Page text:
Stepwise 5′ deletions of the 1930 bp upstream region and internal segments thereof, driving the GFP expression cassette, demonstrate that a single 320 bp module (module a, −532 to −232) is necessary and sufficient to recapitulate the endogenous PlCoup-TF expression in the pluteus larva (figures 4 and 5). Segments b and c, upstream of −532, exhibit reduced percentage of fluorescent embryos and loss of ciliary band specificity, whereas further upstream segments (d–f) are unable to drive the GFP expression cassette and thus, considered devoid of relevant cis-acting elements. Downstream though of module a, within the region from −232 to +1, positive acting element(s) must account for the observed expression of GFP in all embryonic territories (Table 1). Such elements, comprising perhaps the PlCoup-TF's basal promoter, do not confer any restriction to spatial expression. It is evident therefore, as the −232 and −532 deletion data suggest, that module a must be comprised of negative regulatory elements that restrict expression of the gene to the ciliary band. Module a must also contain positive acting elements, recognized by ciliary band expressed factors, since it is able by itself to drive the expression of the GFP cassette (Fig. 5B) in this territory. Module a thus, is necessary and sufficient to provide proper spatial and quantitative regulatory inputs to the PlCoup-TF gene at pluteus stage.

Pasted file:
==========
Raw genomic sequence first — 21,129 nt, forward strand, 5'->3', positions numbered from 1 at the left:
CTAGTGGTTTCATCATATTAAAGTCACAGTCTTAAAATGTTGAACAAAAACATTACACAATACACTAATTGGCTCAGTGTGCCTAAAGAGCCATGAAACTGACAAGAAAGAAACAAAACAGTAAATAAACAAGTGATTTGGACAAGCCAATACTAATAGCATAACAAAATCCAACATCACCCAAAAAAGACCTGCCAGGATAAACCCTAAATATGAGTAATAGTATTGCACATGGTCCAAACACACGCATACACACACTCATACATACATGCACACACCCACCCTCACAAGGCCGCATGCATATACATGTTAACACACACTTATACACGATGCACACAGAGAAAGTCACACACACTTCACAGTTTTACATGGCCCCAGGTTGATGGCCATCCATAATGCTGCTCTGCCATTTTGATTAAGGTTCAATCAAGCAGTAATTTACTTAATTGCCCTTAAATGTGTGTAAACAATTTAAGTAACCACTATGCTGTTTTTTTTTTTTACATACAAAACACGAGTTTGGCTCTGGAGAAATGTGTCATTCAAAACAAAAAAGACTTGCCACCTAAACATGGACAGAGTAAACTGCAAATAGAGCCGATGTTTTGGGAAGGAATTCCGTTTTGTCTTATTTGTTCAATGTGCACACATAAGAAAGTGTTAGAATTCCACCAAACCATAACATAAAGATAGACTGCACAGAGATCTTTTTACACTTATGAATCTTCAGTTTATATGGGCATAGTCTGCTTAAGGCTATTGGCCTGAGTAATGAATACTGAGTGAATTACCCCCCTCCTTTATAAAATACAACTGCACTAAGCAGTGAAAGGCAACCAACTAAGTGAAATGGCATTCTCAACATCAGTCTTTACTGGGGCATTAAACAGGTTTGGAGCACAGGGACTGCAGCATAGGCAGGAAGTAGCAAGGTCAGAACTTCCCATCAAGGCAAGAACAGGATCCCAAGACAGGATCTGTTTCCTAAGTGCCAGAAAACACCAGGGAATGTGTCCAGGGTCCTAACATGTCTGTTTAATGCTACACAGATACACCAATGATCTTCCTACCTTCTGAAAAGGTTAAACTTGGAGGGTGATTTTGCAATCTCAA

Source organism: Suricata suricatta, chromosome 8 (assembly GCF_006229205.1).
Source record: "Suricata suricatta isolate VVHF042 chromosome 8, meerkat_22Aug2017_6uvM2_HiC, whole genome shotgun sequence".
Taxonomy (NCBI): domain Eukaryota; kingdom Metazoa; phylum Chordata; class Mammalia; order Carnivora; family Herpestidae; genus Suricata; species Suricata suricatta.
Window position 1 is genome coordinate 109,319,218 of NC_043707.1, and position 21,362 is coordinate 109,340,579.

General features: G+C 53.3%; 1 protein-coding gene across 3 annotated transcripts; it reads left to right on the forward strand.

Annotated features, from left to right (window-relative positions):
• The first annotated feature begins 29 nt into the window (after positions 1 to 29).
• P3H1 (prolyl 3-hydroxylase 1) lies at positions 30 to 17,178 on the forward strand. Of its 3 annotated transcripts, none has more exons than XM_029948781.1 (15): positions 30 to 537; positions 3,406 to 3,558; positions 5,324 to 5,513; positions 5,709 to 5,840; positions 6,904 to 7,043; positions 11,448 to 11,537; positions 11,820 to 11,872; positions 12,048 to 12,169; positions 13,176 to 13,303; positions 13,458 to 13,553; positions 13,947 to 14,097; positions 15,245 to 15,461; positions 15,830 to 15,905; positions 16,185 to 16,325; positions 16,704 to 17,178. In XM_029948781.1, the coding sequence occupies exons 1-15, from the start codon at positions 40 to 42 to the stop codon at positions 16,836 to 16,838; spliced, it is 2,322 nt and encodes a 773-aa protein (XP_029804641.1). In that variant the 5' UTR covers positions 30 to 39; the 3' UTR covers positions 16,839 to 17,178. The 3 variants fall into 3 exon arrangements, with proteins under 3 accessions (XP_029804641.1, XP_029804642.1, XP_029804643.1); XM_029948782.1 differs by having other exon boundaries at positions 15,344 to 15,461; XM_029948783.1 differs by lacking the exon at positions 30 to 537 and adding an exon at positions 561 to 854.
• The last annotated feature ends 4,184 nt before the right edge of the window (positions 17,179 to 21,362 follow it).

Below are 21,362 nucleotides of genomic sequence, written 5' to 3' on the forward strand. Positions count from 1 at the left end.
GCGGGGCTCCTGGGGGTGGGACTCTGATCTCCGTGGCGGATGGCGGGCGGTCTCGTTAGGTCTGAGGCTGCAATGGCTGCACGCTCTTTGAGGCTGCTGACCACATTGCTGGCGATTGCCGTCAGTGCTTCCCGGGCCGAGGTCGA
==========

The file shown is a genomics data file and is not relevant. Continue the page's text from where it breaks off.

Comparison of PlCoup-TF's upstream sequence with the upstream sequence of the ortholog SpCoup-TF gene from Strongylocentrotus purpuratus should permit the identification of evolutionary conserved regulatory sites [37]. Such homologous segments are generally considered to contain important regulatory elements, conserved because of their functionality. Interestingly though, none of the identified conserved segments are found within module a. It is conceivable either that the conserved upstream sequences are not important for the regulation of the PlCoup-TF gene, or that they may be necessary for some other aspect of the gene's regulation, which is not revealed by the herein analysis. It is possible that similar sequences to module a maybe found in further upstream or downstream regions of the SpCoup-TF gene, not included in this comparison, which would suggest similar regulatory inputs for temporal and spatial embryonic regulation of the two genes. On the other hand, our results may indicate that the two genes use different regulatory factors to attain the same expression pattern in the pluteus embryo.

Regulatory sites comprising module a